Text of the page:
Although catalytic materials which have heretofore been indicated as useful include a metal subhalide from the Groups IVa, Va and VIa of the Periodic Table according to Mendeleef, for example, titanium trichloride and the subhalides of vanadium, zirconium, thorium etc., the preferred Group IVa metal is titanium trichloride and more specifically titanium trichloride cocrystallized with aluminum chloride according to the formula in nTiCl3.sup.. AlCl3, where n is a number from 1 to 5. As activators for the titanium trichloride the aluminum compounds containing at least one carbon to metal bond are preferred. Examples of such compounds are trialkyl aluminums wherein the alkyl groups contain from 1 to 10 carbon atoms, but preferably aluminum triethyl or dialkyl aluminum monohalides, wherein the alkyl groups contain from 1 to 10 carbon atoms and the halide is chlorine. The amount of catalyst ranges from 0.01 to 10 weight percent of the liquid monomer or diluent in the prepolymerization zone. The mole ratio of aluminum to titanium ranges from 0.01:1 to 3:1, preferably from 0.05:1 to 0.5:1. Typical catalyst productivities are between 500 to about 900 pounds polymer per pound of cataylst.
A minor amount of a polymer chain regulator such as hydrogen can be used in either the prepolymer reaction or the block-copolymer preparation to modify the melt flow and molecular weight of the polymer. Other known chain regulators may be used instead of hydrogen. Where chain regulators are used to terminate the growth of a polymeric chain of a growing α-olefin polymer, a certain amount of such terminated polymeric chains are believed to be present in the final composition as random copolymer or homopolymer chains, that is they do not form block copolymers and, as a consequence, the block copolymer component of this invention is believed to be a mixture of block copolymers with minor amounts of homo and random copolymers of the particular α-olefin used. The block copolymer is subsequently deashed by any conventional treatment, e.g. by the method of U.S. Pat. No. 3,415,799 for inactivation and removal of catalyst residues and removal of highly amorphous polymer. Such deashing procedures include treatment of the crude polymer with alcohols or mixtures of alcohols and hydrocarbons, such as heptane and an aliphatic alcohol of 1 to 4 carbon atoms, at suitable temperatures followed by separation of the polymer from the volatiles, e.g. by centrifugation or filtration. Residual volatile constituents are then removed from the wet block copolymer in a drying zone containing preferably two dryers arranged in series. Although any dryers can be used, it is especially convenient to use jacketed ribbon blenders equipped with means for passing a sweep gas such as nitrogen therethrough. The drying is carried out at elevated temperatures below the tacky point of the polymer typically in the range from 200° to about 230°F. The major portion of the solvent is removed in the first dryer, such that the polymer entering the second dryer will typically contain from about 0.5 to about 2 percent by weight of solvent. The final block copolymer exiting the second dryer only contains trace quantities (less than 0.1 percent) of solvent.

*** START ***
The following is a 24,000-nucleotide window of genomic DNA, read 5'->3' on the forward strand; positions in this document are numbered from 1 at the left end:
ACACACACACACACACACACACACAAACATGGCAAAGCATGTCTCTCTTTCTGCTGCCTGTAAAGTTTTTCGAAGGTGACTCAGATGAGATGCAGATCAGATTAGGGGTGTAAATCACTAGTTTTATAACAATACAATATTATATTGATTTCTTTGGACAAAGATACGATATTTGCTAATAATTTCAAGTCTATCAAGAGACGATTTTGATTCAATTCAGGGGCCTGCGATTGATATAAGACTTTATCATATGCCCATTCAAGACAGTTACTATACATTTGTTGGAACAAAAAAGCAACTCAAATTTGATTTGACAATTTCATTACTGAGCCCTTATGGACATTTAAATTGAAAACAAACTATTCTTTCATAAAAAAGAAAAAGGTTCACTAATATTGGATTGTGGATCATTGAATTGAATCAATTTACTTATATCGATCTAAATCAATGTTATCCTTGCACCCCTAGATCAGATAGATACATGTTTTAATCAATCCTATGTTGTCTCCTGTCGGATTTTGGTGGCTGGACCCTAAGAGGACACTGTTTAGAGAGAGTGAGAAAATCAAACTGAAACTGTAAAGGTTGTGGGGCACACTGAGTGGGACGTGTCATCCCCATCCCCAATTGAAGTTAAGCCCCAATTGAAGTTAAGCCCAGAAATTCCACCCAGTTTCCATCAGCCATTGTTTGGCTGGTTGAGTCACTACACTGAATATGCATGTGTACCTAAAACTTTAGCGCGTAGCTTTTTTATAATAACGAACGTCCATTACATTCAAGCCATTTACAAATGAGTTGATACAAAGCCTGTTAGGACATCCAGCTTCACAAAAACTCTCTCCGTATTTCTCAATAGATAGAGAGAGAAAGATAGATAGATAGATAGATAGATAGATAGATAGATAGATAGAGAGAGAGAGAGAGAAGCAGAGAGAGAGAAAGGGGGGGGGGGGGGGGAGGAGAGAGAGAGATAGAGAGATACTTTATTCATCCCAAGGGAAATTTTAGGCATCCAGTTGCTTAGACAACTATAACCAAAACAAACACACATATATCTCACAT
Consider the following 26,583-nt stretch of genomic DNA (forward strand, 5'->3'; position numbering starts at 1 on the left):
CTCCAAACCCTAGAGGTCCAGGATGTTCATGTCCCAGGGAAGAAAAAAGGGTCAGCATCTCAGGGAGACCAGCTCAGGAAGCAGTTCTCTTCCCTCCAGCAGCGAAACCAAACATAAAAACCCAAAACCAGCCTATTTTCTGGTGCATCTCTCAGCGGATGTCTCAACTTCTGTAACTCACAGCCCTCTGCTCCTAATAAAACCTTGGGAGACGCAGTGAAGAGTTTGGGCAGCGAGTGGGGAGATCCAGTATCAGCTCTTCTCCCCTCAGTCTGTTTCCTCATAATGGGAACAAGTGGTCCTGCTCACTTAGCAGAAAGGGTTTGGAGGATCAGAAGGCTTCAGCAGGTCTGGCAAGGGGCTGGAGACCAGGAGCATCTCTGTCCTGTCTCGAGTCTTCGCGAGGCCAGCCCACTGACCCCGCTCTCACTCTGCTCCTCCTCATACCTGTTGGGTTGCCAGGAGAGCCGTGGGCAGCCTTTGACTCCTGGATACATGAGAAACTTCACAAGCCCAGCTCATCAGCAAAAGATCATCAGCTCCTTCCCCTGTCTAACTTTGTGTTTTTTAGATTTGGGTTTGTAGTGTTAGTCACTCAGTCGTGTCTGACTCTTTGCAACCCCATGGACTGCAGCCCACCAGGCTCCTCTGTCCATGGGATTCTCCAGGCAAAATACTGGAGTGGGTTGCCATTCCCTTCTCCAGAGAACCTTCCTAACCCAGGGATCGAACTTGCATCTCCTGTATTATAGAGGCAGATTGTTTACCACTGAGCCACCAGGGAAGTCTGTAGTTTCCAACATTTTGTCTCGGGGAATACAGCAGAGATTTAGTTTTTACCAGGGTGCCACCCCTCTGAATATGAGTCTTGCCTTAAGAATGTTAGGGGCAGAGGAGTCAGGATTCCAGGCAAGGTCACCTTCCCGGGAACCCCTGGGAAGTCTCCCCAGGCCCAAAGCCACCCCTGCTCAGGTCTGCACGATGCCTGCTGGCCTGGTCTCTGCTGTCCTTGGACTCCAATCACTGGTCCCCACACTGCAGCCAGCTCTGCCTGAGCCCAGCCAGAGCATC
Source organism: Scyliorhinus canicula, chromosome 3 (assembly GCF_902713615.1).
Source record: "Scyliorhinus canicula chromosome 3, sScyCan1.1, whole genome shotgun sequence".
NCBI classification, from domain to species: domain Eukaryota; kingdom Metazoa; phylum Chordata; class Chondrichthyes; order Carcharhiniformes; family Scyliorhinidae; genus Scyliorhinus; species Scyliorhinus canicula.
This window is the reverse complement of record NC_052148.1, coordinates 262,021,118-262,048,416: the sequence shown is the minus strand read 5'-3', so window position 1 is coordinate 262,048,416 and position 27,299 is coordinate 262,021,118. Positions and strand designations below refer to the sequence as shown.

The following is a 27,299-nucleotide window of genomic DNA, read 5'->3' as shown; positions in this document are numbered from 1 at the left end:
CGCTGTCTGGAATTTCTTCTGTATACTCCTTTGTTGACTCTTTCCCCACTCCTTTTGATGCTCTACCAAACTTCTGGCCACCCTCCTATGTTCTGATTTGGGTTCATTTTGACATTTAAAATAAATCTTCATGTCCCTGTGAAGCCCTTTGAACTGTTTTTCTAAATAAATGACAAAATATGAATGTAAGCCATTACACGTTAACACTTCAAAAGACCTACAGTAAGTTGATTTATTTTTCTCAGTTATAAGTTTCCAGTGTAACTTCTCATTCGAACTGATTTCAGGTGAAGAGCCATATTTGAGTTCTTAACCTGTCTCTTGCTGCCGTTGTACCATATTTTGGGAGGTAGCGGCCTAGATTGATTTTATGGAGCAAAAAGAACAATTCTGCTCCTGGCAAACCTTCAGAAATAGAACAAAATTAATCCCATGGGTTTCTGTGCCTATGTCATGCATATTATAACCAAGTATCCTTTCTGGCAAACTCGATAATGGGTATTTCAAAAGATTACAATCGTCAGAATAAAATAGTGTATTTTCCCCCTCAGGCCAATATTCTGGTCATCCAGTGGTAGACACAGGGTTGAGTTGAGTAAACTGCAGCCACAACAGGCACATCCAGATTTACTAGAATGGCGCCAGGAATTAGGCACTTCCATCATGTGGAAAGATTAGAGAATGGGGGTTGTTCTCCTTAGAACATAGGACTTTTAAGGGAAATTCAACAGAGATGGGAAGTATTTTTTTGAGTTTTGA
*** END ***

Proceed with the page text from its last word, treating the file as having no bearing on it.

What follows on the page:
The blend of the present invention is conveniently prepared by adding to the block copolymer undergoing drying in the drying zone, preferably in the second dryer, about 3 to 15 percent of the particulate linear polyethylene, based on the total blend of polyethylene and block copolymer. Since the block copolymer in the second dryer is a free-flowing particulate material and remarkably capable of being mixed with linear polyethylene, it is thereby possible to achieve appreciable savings of time and equipment in preparing the blend, the need for additional mixing equipment being obviated. Also, various additives and/or modifiers may be added at this stage. Such additives and modifiers are well known and include oxidation inhibitors, heat stabilizers, slip additives, antistatic additives, colors, pigments, fillers etc. The final blend is subsequently extruded by conventional equipment into pellets.